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Sodium Hunger: The Search for a Salty Taste.

Few foods and their effects upon bodily functions have captured the concern that salt has upon modern society. Food processors include salt in practically every product sold in grocery stores; nor can chefs and housewives resist its use.

Jay Shulkin's book focuses on the sodium hunger that seems to grip every level of society. Psychologists and behavior physiologists will find the book fascinating because the hunger for salt has long been a model with which to study brain mechanisms that elicit behavior and physiological effects linked with salt.

The book begins with the presentation of evidence which supports the theory that excessive salt hunger (as differentiated from the body's minimum requirement for the mineral) is not instinctive. People will use it long after the instinctive need has passed. Thus, individuals cannot be depended upon to use salt after metabolic needs have been fulfilled.

Women have a greater desire for salt than men do. Is the need inborn, linked to hormonal changes and depletion of vital minerals during menstruation?

Evidently, the bo/k has been organized to suit the interests of profess)onals. It succeeds as a masterful presentation of cellular phenomenon and as a grand study of how mineral resources are balanced and distributed.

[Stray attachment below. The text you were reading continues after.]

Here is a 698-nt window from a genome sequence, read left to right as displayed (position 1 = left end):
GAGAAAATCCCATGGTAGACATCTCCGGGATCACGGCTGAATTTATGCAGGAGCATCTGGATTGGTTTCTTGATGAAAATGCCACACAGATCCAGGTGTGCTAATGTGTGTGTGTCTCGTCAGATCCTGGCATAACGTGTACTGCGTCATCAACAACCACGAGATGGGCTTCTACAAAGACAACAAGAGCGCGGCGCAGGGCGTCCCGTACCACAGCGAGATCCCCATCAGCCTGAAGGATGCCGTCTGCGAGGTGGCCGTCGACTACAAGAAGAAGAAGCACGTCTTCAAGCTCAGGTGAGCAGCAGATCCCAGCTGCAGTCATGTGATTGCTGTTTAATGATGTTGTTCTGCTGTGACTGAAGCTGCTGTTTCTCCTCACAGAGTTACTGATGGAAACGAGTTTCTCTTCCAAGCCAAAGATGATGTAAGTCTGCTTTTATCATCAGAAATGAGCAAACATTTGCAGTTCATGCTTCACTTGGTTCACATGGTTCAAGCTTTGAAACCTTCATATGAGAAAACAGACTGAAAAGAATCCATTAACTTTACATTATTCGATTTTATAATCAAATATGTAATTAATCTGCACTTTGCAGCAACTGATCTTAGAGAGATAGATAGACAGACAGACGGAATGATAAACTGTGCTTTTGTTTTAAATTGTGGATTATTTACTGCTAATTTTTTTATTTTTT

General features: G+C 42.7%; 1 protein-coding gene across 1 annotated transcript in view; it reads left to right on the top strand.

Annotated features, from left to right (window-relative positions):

The work could have been more impressive and satisfying if the question whether hypertension in humans is truly linked to an imbalance of salt in the diet were addressed. During the past 25 years, an enormous amount of medical literature has been produced associating intake of too much salt with high blood pressure.

More recently, however, the emphasis seems to be shifting to the compensatory use of potassium. If the individual's diet is dominated by sodium, then balance the equation with more potassium-containing foods. It is a theory worth pursuing. Fortunately more books and scientific papers are beginning to explore a sodium-potassium balance.
COPYRIGHT 1993 Vegetus Publications
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Copyright 1993 Gale, Cengage Learning. All rights reserved.

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Publication:Nutrition Health Review
Article Type:Book Review
Date:Jan 1, 1993
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